Fitch has warned that Sri Lankan banks are at increased risk following the end of the suspension on banks’ investments in international sovereign bonds (ISBs) issued by the Sri Lanka sovereign. In December 2020, the central bank (CBSL) indefinitely halted investments in ISBs by banks due to concerns on the domestic FX market due to dollar outflows for these purchases that led to a fall in dollar reserves. On June 16, 2021, CBSL revoked the previous indefinite suspension on investments in ISBs by banks with a caveat – banks can hereon purchase ISBs in the secondary market, provided the investments are funded by fresh overseas borrowings. The new rule requires that fresh offshore borrowings have to be invested in both ISBs and Sri Lanka Development Bonds (SLDBs) in equal proportion, helping contribute to increased investments in SLDBs by banks who are typically the main investors but where holdings haven fallen of late. SLDBs, similar to ISBs are dollar-denominated but are not sold in the USA or to persons residing in the USA, yield lower than ISBs and thus are not as widely held.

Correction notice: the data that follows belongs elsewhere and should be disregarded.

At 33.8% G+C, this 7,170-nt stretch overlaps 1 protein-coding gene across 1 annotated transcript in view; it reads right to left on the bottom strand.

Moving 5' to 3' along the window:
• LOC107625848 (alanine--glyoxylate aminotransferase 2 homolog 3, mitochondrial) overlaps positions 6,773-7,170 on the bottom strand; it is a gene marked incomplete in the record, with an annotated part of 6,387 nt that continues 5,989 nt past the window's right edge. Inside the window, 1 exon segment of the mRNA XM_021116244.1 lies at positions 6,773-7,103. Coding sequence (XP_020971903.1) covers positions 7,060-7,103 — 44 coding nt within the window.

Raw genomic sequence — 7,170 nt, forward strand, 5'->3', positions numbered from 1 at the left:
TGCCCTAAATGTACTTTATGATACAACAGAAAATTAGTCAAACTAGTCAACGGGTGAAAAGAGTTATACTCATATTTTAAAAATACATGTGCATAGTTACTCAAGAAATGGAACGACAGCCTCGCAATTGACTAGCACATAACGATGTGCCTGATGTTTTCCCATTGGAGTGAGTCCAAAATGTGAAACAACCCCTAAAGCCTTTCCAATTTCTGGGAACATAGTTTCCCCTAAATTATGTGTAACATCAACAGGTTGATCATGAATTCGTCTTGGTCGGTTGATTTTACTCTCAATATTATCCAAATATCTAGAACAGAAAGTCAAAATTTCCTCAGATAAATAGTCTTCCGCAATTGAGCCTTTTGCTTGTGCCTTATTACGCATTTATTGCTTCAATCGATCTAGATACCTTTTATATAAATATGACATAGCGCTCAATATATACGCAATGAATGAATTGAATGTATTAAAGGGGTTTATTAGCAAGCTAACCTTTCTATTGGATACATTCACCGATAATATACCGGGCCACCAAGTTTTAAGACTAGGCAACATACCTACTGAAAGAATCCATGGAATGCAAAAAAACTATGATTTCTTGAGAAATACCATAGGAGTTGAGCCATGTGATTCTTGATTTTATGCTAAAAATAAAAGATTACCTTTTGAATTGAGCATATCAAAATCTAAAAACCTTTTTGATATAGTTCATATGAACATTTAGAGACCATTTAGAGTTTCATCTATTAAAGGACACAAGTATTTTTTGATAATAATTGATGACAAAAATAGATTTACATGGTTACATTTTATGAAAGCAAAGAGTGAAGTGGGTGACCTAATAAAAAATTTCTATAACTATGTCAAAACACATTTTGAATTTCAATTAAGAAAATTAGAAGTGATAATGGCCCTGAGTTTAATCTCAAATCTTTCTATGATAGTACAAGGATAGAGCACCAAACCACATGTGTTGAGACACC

Fitch believes that banks will be constrained by the sovereign’s weak CCC rating and debt burden over the medium-term, making it difficult to raise foreign funds to buy ISBs and SLDBs. Fitch-rated Sri Lankan banks have ~33% of their combined assets exposed to the central government by the end-2020 and are therefore already significantly exposed to the sovereign. These banks had 6.4% of their assets at end-2020 exposed to ISBs and SLDBs and Fitch expects them to add only a limited amount of ISBs and SLDBs due to lower appetite for these securities and funding challenges.
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